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Old 8th March 2016, 01:20 AM   #1
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Red face Diaphragm charging question

I am reading Sanders' book on electrostatics, and have been looking at the many posts here and have a question that I haven't seen come up.

Please bare with me as I am trying to understand it.

If the ESL is being built in a push/pull format, why is the diaphragm only charged on one side? Wouldn't coating both sides and charging both sides increase the effectiveness of the rear stator in helping the front stator to pull or push the diaphragm (given that every design charges the front of the diaphragm, but not the back)?

Has anyone made an ESL with the back side of the diaphragm coated and charged?

OK, let me have it.
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Old 8th March 2016, 01:35 AM   #2
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the diaphragm is so very thin and the charge so very high that the diaphragm does not with any significance impact the charge value on the non connected side. So the simple answer is you don't need to make it more complex you have just as many volts of charge on both sides to do the job.
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Old 8th March 2016, 01:53 AM   #3
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Ok, that makes sense. Thanks.
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Old 8th March 2016, 03:02 PM   #4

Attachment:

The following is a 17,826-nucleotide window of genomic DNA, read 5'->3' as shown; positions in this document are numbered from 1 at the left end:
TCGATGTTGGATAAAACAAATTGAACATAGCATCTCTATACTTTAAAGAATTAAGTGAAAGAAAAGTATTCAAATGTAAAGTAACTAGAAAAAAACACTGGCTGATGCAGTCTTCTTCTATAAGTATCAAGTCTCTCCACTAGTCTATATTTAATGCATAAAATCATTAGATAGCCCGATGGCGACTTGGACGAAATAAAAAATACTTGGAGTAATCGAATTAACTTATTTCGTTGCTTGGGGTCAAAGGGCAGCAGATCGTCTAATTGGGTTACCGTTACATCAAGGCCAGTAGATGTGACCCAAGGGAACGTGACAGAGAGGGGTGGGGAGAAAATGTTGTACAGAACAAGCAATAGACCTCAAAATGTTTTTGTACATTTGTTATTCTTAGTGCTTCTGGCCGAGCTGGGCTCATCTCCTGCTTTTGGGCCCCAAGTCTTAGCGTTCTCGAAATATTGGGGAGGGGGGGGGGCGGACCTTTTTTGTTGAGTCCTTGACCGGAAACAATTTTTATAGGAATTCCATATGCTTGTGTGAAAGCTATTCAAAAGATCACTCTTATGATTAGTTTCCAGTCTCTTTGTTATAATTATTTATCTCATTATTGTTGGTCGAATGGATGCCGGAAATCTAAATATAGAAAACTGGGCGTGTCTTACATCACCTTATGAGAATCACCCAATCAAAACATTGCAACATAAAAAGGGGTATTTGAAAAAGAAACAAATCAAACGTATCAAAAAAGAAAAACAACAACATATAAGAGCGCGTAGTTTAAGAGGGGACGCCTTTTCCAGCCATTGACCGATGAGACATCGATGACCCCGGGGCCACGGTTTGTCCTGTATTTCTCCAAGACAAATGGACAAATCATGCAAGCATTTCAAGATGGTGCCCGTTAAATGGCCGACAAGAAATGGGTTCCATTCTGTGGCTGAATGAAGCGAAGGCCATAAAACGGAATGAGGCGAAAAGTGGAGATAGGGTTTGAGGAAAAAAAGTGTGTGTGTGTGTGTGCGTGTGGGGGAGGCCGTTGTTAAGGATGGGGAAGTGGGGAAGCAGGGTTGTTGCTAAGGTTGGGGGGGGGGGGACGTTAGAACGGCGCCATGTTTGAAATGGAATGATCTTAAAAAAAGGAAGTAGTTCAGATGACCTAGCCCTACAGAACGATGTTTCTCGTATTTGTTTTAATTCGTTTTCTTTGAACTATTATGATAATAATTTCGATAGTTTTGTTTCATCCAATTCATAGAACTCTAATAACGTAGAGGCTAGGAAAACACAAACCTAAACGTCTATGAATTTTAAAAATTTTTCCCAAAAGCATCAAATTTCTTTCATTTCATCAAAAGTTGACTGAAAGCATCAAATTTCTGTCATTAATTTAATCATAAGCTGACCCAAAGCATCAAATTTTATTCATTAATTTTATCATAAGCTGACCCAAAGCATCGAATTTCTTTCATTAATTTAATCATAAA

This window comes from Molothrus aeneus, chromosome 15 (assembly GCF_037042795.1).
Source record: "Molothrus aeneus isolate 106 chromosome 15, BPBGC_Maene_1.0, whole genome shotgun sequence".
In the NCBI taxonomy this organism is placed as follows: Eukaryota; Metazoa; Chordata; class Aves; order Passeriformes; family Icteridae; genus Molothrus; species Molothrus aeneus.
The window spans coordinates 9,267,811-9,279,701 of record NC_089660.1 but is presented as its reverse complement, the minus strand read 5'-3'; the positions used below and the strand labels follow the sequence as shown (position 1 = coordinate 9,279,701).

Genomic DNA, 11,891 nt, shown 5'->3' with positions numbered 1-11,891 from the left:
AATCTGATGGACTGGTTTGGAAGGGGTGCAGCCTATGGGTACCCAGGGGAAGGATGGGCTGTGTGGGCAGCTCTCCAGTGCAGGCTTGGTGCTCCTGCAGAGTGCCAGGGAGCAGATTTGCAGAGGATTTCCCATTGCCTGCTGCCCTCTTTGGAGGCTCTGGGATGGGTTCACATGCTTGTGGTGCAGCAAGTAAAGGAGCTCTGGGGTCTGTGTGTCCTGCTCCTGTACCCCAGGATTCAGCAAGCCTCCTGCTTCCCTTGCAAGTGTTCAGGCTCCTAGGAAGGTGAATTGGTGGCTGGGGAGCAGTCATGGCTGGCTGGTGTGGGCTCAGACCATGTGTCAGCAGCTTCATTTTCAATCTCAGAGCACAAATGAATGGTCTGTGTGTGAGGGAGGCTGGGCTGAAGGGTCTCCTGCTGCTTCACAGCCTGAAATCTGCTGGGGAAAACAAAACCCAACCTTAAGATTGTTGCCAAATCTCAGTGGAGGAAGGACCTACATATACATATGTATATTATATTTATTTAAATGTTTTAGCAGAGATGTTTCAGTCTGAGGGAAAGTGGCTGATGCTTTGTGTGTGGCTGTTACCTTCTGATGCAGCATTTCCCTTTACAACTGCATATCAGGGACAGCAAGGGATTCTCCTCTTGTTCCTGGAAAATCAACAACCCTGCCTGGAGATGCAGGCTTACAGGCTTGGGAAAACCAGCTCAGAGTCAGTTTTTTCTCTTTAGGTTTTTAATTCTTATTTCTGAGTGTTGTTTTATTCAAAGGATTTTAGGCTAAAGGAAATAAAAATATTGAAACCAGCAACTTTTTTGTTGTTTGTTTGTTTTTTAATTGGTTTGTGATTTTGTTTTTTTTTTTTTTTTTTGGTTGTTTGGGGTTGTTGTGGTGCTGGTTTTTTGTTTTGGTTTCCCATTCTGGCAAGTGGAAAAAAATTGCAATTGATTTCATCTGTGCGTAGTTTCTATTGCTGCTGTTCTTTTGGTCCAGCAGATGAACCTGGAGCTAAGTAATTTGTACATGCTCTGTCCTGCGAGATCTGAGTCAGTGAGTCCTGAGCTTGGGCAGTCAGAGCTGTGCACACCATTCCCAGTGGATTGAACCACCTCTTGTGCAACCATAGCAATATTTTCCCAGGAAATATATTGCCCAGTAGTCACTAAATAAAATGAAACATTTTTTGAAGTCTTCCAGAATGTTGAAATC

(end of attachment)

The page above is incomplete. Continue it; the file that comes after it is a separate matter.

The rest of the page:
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There was a technical article in the February 1956 issue of Wireless World on this topic.
They author claimed that distortion free operation for large diaphragm excursions could only be obtained if the two sides of the diaphragm were charged thru separate coatings that were insulated from each and fed bias voltage thru independent high resistances.

In the Letters to the Editor in the March 1956 issue, Peter Walker explained that if the capacitance through the diaphragm, from one coating to the other, is large compared to the capacitance between the coatings and adjacent stators then the operating conditions approached those of a single coating on one side of the diaphragm fed through a high resistance. Another letter provides the equations showing why separation of charges on either side of the diaphragm has no advantage over a single conductive side with the same net charge.

Another thing to consider is the mass added to the diaphragm from a second coating. For best high frequency response, you need to keep the moving mass as small as possible.
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Old 8th March 2016, 07:02 PM   #5
golfnut is offline golfnut  New Zealand
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The simples answer, I think, is that the diaphragm material is completely transparent to the electric field.

The electrostatic motor pushing the charges does not care whether the charges are on one surface, the other surface, both surfaces, or distributed through the bulk of the diaphragm. So long as they are attached to the diaphragm, and when they are move, the diaphragm moves with them.
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Old 8th March 2016, 07:06 PM   #6
jcx is offline jcx  United States
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or you could say the sheet of charge on one side only was "off center" by 1/2 the thickness of the diaphragm additionally divided by a factor of ( e_r - 1 ) of the plastic

in other words - by less than any tolerance anyone is likely to achieve
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Old 8th March 2016, 07:32 PM   #7
bengel is offline bengel  United States
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Good question, I was kind of curious about this myself.
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